PIERRE – The state Senate rejected a bill Tuesday that Gov. Kristi Noem had proposed as a way to protect South Dakota’s agricultural land from purchases by hostile foreigners.
The vote was 23-11, and it wasn’t the only legislative rebuke of the day for Noem. Earlier Tuesday, a House committee rejected her bill to repeal the state sales tax on food.
The ag land bill would have established a seven-member board responsible for reviewing applications from foreigners and foreign entities seeking to purchase land in the state. The board would have made recommendations to the governor.
Noem and other Republicans have said they want to protect South Dakota ag land from coming under the ownership of countries like China. They also fear hostile foreign governments could obtain land near sensitive areas like Ellsworth Air Force Base in Rapid City.
“Make no mistake, this is a national security issue,” said Sen. Jessica Castleberry, R-Rapid City.
The board’s jurisdiction would have covered transactions of any number of acres involving any foreign person, foreign government, foreign business, or any organization controlled by a foreign person, government or business.
The bill could have a chilling effect on foreign investment in the state, which would be detrimental to South Dakota’s banking and agricultural industries, according to Sen. Lee Schoenbeck, R-Watertown.
The bill would have required foreigners to apply to the committee before buying ag land. That language was an amendment to the bill, to take the vetting onus off county registers of deeds.
That language means “this bill is also a self-reporting system,” Schoenbeck said. “There’s nobody going around, checking every deed, investigating if the law has been complied with.”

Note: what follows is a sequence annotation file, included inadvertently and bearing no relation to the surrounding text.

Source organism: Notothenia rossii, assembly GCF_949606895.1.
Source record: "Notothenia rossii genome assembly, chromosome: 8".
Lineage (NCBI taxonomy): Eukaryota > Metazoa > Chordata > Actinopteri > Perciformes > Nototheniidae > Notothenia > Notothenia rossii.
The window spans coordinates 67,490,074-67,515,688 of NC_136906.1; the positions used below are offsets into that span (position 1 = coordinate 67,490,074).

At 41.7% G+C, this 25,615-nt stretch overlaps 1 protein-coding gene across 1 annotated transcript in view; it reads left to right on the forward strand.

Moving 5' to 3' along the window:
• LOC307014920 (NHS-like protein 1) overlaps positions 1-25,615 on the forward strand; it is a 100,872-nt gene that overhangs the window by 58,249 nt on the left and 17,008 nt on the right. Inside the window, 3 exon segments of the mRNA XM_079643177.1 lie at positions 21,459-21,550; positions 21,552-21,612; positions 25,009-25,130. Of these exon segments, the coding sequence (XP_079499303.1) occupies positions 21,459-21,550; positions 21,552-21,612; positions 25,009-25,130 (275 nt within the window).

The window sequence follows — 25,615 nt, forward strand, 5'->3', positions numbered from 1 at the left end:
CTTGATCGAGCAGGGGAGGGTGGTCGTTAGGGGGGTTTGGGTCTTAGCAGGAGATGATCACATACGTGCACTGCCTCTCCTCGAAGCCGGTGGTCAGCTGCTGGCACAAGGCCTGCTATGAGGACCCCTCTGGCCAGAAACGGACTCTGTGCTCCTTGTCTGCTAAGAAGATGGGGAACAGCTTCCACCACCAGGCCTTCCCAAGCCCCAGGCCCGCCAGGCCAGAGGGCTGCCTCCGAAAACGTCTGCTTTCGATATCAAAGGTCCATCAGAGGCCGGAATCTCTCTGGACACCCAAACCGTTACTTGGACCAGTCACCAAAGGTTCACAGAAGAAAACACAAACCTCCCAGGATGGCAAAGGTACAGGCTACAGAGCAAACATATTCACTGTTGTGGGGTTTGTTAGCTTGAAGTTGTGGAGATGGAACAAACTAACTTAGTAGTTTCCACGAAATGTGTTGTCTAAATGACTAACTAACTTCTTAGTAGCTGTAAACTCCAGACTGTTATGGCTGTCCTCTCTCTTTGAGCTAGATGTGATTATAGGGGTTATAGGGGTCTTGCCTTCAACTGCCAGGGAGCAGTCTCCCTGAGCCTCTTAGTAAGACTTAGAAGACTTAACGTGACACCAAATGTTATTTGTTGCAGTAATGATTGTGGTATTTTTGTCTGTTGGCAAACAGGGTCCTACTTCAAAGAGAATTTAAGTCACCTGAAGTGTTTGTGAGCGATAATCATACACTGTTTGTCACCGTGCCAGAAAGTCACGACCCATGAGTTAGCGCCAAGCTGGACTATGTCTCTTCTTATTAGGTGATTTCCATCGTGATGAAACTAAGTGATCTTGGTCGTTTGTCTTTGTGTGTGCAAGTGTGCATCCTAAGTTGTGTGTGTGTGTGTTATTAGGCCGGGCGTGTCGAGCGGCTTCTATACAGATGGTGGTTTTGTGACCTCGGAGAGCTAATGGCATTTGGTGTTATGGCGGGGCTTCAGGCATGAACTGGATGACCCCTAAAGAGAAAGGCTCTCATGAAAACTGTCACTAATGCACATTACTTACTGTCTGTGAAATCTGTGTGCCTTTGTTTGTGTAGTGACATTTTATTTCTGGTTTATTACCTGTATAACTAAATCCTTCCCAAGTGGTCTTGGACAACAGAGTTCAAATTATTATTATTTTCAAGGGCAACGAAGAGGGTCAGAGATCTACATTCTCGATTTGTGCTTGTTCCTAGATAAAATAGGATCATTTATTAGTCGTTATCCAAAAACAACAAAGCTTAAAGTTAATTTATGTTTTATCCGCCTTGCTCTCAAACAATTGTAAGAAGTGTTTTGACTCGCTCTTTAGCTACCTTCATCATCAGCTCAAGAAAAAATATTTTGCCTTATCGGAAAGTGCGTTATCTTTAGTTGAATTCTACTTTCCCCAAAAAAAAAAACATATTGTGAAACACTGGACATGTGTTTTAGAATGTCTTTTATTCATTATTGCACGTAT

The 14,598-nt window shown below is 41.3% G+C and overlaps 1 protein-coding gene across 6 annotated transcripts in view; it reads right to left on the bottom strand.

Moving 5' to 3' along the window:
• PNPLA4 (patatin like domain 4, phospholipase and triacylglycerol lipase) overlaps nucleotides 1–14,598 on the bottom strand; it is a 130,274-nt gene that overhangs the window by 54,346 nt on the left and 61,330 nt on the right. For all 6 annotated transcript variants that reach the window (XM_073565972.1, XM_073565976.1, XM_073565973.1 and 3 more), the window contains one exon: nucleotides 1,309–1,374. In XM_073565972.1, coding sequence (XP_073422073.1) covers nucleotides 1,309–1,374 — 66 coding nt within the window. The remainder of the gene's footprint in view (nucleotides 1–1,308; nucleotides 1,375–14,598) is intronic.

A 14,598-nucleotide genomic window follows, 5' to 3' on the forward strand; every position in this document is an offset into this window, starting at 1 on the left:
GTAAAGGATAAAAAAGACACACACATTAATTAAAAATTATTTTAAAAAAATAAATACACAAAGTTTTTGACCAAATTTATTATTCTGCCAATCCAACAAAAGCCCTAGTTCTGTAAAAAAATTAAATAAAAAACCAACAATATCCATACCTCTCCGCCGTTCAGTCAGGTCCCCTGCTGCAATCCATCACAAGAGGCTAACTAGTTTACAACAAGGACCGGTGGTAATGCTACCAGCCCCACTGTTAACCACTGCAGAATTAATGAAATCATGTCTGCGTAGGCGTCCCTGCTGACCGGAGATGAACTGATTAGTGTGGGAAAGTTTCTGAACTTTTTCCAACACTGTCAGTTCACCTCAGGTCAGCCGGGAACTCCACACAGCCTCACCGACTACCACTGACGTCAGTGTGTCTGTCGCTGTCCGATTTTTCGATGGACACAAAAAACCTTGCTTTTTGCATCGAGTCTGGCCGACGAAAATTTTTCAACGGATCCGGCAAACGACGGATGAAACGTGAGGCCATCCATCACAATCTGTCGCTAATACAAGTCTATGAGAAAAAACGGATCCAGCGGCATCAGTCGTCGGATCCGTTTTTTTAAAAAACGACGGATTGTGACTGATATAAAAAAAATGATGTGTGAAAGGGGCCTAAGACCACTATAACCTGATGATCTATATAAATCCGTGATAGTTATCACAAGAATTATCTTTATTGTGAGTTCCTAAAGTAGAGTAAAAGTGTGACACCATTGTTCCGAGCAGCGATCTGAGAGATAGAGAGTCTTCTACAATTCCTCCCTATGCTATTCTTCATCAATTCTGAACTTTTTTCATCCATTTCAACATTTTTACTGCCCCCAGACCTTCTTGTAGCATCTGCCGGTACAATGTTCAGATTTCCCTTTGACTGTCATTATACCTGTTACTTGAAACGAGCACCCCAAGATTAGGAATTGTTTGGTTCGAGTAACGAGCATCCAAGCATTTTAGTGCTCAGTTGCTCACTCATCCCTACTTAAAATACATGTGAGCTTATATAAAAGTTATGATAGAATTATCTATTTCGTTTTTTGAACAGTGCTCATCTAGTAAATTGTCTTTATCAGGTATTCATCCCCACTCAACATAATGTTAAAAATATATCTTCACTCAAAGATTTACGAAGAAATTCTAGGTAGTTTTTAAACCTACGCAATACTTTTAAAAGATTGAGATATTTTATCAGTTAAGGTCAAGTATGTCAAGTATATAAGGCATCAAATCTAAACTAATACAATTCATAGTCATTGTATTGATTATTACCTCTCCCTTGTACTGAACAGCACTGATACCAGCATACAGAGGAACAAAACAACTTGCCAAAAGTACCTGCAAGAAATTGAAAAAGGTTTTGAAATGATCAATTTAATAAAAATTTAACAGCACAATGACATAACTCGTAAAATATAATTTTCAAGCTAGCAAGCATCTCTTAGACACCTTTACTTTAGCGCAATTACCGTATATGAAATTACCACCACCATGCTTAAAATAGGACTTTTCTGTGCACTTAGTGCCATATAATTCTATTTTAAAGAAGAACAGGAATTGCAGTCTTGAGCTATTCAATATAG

Opposition to the bill in an earlier committee hearing came from many state agriculture associations, including the South Dakota Farm Bureau, Farmers Union, Stockgrowers Association, Dairy Producers, Wheat Growers, and the Pork, Soybean, Corn, and Cattlemen’s associations. Some took issue with a provision in the bill that would have given the governor the final say over the board’s recommendations.
After the Senate vote, Sen. Erin Tobin, R-Winner, announced her intent to try to have the bill reconsidered. She has until Wednesday to convince a majority of the Senate to cancel the original vote and consider the bill again.
The Senate passed a bill that would prohibit the state from doing business with companies in countries considered hostile to the United States.
The bill, which is similar to an executive order recently issued by Noem, would bar the state from buying products from businesses based in, or with ties to, China, Russia, Iran, Venezuela and North Korea.
Supporters of the bill argued it’s necessary to protect South Dakota’s economy and ensure the state is not helping to fund enemies of the nation.
“A lot of what it does is codify what the governor did earlier,” said Sen. Jim Stalzer, R-Sioux Falls.
The bill now heads to the House of Representatives.
South Dakota Searchlight is part of States Newsroom, a network of news bureaus supported by grants and a coalition of donors as a 501c(3) public charity. South Dakota Searchlight maintains editorial independence. Contact Editor Seth Tupper for questions: firstname.lastname@example.org. Follow South Dakota Searchlight on Facebook and Twitter.
Excellent example of Legislators bowing to the money rather than standing up for its citizens. how much you think GOP mafia got per vote?
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